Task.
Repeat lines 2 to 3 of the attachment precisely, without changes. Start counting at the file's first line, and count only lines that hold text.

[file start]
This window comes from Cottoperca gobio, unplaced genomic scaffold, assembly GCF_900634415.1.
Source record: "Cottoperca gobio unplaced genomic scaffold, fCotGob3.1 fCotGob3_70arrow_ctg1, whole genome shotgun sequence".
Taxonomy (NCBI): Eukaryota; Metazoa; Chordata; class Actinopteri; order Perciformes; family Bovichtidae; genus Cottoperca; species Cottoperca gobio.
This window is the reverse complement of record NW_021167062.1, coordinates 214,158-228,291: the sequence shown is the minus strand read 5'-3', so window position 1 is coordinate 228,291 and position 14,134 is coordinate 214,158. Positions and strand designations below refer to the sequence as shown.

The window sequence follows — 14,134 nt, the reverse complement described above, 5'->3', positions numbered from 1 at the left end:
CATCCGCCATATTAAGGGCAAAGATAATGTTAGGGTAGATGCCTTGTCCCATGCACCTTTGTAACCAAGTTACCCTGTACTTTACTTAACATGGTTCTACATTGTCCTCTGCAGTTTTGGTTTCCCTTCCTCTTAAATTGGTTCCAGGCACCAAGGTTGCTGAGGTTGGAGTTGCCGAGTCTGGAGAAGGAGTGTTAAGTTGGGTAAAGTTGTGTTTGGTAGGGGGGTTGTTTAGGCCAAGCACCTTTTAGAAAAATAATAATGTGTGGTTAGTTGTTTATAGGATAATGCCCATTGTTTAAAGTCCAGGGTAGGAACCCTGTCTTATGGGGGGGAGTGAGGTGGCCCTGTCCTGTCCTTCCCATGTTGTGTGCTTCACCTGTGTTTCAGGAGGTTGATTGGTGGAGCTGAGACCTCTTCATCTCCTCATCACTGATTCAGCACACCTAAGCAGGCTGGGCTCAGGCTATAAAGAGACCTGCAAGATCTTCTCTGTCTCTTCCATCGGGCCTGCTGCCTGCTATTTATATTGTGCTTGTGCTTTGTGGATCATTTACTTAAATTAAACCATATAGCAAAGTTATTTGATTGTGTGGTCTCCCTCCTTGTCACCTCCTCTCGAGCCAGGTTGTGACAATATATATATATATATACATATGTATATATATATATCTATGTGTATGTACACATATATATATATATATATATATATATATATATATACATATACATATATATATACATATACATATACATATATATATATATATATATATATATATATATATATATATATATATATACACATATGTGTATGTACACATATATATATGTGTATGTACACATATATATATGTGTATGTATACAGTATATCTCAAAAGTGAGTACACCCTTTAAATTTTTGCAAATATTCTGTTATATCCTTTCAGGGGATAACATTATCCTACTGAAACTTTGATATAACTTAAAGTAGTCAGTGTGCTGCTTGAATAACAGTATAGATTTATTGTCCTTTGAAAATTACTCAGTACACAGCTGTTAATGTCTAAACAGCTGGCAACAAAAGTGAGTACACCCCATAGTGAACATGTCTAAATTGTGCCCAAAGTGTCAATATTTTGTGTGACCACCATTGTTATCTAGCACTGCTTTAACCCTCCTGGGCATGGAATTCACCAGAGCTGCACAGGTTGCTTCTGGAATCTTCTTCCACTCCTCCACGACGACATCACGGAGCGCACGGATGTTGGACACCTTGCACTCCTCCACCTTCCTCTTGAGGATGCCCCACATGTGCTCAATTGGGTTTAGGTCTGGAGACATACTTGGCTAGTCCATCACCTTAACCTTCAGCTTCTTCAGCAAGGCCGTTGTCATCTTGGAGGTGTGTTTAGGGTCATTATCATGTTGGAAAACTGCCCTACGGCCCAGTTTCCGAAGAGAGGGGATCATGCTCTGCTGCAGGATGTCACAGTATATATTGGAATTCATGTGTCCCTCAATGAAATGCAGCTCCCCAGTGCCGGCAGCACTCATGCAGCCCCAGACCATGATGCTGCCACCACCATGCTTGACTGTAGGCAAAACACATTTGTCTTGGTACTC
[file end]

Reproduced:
Source record: "Cottoperca gobio unplaced genomic scaffold, fCotGob3.1 fCotGob3_70arrow_ctg1, whole genome shotgun sequence".
Taxonomy (NCBI): Eukaryota; Metazoa; Chordata; class Actinopteri; order Perciformes; family Bovichtidae; genus Cottoperca; species Cottoperca gobio.